PERSONAL INJURY LAW SUMMARY
The most common types of personal injury claims are road traffic accidents, accidents at work, tripping accidents, assault claims, accidents in the home, on a cruise ship, product defect accidents (product liability) and holiday accidents. The termpersonal injury also incorporates medical and dental accidents (which lead to numerous medical negligence claims every year) and conditions that are often classified asindustrial disease cases, including asbestosis and peritoneal mesothelioma, chest diseases (e.g., emphysema, pneumoconiosis,silicosis, chronic bronchitis, asthma, chronic obstructive pulmonary disease, and chronic obstructive airways disease), vibration white finger, occupational deafness, occupational stress, contact dermatitis, andrepetitive strain injury cases.
A personal injury lawyer files legal complaints, offers legal advice, prepares legal documents and represents his client in court. A personal injury lawyer’s primary purpose is to see justice and compensation served to the injured party. Frequently, a personal injury lawyer will settle out of court on behalf of his client. However, if an agreement cannot be reached between the plaintiff and the defendant, the case must be settled in court.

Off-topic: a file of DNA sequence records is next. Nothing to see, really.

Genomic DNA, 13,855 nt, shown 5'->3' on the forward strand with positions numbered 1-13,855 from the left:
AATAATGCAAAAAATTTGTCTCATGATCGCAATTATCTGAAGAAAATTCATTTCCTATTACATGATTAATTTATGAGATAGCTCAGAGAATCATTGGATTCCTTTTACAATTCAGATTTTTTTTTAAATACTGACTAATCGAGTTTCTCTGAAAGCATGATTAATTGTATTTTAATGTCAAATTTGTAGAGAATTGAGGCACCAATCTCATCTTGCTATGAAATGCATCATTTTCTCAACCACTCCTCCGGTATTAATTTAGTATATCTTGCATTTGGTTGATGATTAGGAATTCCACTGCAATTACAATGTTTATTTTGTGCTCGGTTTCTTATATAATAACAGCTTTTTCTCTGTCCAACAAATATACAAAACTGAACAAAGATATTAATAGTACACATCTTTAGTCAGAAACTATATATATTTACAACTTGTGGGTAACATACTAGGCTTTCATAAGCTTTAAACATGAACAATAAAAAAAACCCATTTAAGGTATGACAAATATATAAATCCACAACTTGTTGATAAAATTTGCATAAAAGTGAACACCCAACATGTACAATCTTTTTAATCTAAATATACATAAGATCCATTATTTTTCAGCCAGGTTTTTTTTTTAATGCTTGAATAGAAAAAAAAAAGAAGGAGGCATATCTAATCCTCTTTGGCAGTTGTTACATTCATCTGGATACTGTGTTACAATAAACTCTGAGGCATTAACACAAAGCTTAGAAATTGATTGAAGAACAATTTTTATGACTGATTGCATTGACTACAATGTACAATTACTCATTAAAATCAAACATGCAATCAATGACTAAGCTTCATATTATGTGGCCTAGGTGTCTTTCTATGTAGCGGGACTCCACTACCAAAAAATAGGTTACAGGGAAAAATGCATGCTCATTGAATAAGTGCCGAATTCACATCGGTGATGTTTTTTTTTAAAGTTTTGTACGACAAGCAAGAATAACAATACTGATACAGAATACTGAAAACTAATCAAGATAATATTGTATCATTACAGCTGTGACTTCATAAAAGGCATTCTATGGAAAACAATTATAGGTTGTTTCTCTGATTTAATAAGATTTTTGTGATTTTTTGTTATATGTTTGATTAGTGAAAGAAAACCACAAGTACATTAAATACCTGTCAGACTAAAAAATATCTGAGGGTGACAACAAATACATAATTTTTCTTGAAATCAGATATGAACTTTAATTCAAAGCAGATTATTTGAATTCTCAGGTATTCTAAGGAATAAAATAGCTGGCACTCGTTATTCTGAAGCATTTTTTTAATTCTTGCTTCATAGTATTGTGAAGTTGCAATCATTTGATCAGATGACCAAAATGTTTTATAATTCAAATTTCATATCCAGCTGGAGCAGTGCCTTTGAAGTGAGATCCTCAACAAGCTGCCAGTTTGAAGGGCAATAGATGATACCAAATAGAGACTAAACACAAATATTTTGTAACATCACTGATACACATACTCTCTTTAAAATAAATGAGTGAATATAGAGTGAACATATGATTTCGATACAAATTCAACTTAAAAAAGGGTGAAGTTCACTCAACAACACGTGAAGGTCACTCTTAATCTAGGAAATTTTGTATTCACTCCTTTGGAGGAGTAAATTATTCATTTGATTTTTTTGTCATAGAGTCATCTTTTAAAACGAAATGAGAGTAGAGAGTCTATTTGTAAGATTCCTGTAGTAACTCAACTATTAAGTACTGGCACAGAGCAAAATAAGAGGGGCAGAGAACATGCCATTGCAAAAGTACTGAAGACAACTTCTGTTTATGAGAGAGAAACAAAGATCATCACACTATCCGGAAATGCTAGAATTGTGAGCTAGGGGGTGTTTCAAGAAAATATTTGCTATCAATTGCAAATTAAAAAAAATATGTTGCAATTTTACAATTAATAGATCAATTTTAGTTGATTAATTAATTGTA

Within the personal injury field, lawyers will choose to specialize even further because certain cases demand a more detailed level of expertise.
Depending upon the intent or negligence of a responsible party, the injured party may be entitled to monetary compensation from that party through a settlement or a judgment. In the United States, this system is complex and controversial, with critics calling for various forms of tort reform. Attorneys often represent clients on a "contingent fee basis" in which the attorney's fee is a percentage of the plaintiff's eventual compensation, payable when the case is resolved, with no payment necessary if the case is unsuccessful. Typically, a Plaintiff attorney charges 1/3 of the proceeds recovered if a case is settled out of court or 40 percent if the matter proceeds to trial. These sums are negotiable before hiring an attorney. Legal aid from the government may not be available; for example it was largely abolished in England in the late 1990s and replaced with arrangements whereby the client would be charged no fee if her or his case was unsuccessful